Scope for Education in India
Not very long ago, India was considered well & truly to be an agricultural economy, with over 60% of the population engaging themselves in farming. However, agriculture seems all set to become a minority occupation of our country in the not too distant future, because the non-agricultural component of our economy has steadily been growing, aided in no small measure by a booming urbanization.
Industry & commerce, which are thus fast expanding and attaining global proportions, call for globally compatible levels of education & skills. Hence it may be said there is an insatiable demand or scope for education in India.
Having adopted the socialistic democratic model of governance, the central and state governments bore the basic responsibility for progress on all fronts post-independence, in contrast with a capitalistic democracy that encourages private enterprise from its inception. Now that the country has witnessed several decades of growth from domestic initiatives, it is time to look outward and compare & compete with the best in the world.
However as bureaucracy keeps moving at its own pace and the rest of the world does not wait for India to catch up, it is imperative that private enterprise brings in updated inputs to speed up progress. This applies to the fields of education and skills development as well. New alliances have to be forged; innovations must be brought in; assessment ramped up and everything else that helps India to rank higher globally needs to be done.
While this is the demand of the present moment, there are still many parts of the country that are devoid of basic infrastructure. Despite rapid urbanization, several regions lack the environment necessary to evolve technologically enabled solutions to the challenges. Hence there is a pressing need for private enterprise to surmount roadblocks consistently and find ways to move forward. With this preamble, when one looks at the ‘scope for education in India’, it is immense.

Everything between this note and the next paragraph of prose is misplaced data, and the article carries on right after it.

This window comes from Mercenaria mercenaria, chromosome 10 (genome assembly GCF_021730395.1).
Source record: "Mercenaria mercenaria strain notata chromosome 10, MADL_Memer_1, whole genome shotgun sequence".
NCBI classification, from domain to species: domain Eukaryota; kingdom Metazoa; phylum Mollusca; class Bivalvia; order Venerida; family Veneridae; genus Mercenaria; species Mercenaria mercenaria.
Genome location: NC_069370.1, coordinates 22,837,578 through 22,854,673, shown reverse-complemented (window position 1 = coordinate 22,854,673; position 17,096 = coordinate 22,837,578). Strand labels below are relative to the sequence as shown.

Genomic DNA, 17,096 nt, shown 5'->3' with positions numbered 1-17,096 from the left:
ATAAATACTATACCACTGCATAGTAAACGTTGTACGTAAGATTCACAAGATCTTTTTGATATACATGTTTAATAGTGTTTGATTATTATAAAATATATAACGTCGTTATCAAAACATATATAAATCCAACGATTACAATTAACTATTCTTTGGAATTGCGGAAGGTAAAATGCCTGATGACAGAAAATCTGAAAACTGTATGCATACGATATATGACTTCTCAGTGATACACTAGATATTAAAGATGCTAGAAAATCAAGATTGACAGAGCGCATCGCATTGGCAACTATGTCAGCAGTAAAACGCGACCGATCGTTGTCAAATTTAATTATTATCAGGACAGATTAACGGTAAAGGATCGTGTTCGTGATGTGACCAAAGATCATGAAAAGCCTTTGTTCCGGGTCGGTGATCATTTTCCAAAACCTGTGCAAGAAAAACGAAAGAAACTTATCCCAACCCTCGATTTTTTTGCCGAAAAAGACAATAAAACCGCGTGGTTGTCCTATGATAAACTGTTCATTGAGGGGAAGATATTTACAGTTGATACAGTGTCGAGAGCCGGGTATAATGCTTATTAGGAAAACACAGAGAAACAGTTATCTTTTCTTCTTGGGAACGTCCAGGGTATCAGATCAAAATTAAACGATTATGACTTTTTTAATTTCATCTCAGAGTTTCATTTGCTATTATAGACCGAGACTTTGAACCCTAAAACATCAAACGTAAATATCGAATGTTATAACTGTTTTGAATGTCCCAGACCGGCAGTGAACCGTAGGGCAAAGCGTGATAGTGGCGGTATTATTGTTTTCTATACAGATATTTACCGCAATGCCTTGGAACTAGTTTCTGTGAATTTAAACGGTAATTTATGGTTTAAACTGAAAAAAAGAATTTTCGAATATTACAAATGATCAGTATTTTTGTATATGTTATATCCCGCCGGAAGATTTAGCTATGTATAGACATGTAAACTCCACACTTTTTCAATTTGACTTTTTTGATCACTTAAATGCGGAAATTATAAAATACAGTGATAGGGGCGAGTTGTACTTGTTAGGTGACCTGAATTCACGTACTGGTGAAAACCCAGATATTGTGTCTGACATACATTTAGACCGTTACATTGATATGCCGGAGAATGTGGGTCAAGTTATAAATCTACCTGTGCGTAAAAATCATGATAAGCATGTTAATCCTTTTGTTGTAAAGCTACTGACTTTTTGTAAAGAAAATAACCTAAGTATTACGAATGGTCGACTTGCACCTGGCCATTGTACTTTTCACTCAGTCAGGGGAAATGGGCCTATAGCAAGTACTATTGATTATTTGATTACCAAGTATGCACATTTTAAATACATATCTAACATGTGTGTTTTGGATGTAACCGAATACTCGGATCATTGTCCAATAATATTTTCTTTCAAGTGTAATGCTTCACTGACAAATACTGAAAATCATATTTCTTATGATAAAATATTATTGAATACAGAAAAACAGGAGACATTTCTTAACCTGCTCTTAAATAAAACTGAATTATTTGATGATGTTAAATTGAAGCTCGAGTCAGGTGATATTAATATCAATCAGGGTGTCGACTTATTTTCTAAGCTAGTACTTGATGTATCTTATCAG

An international publication carried a story some years ago, narrating how schools in Southern China had introduced Hindi as a subject for their primary school students. It is an eye opener because one’s neighbors may have a market for our skills that we may have overlooked! China in this example chose education to arm its people with a means for livelihood!
Typically, when the basic needs of an individual have been met through any means, most other higher needs are usually linked in one way or the other to formal education. Being aware of and being skilled in a basic trade can ascertain a livelihood. To achieve anything more in life, an individual needs education that helps in differentiating between the necessary and the superfluous. This is the basis of a healthy, informed and progressive society.
We often come across the term, ‘global village’ which regards the entire globe as one society. While it may appear utopian at one level, if we just consider the speed at which communication has been enabled across the globe today, we will readily agree that the ‘global’ concept is real. Therefore, survival & progress in this global village – which is where the world appears to be heading – is far-fetched as long as there are vast disparities between nations in the areas of education & training.
As a country that has the second largest population in the world, it is imminent that India must aim at upgrading skills and competing with other countries. Besides, as the population keeps growing, the scope for education also keeps growing. Hence India needs to look for more effective and quicker ways to fuel the growth.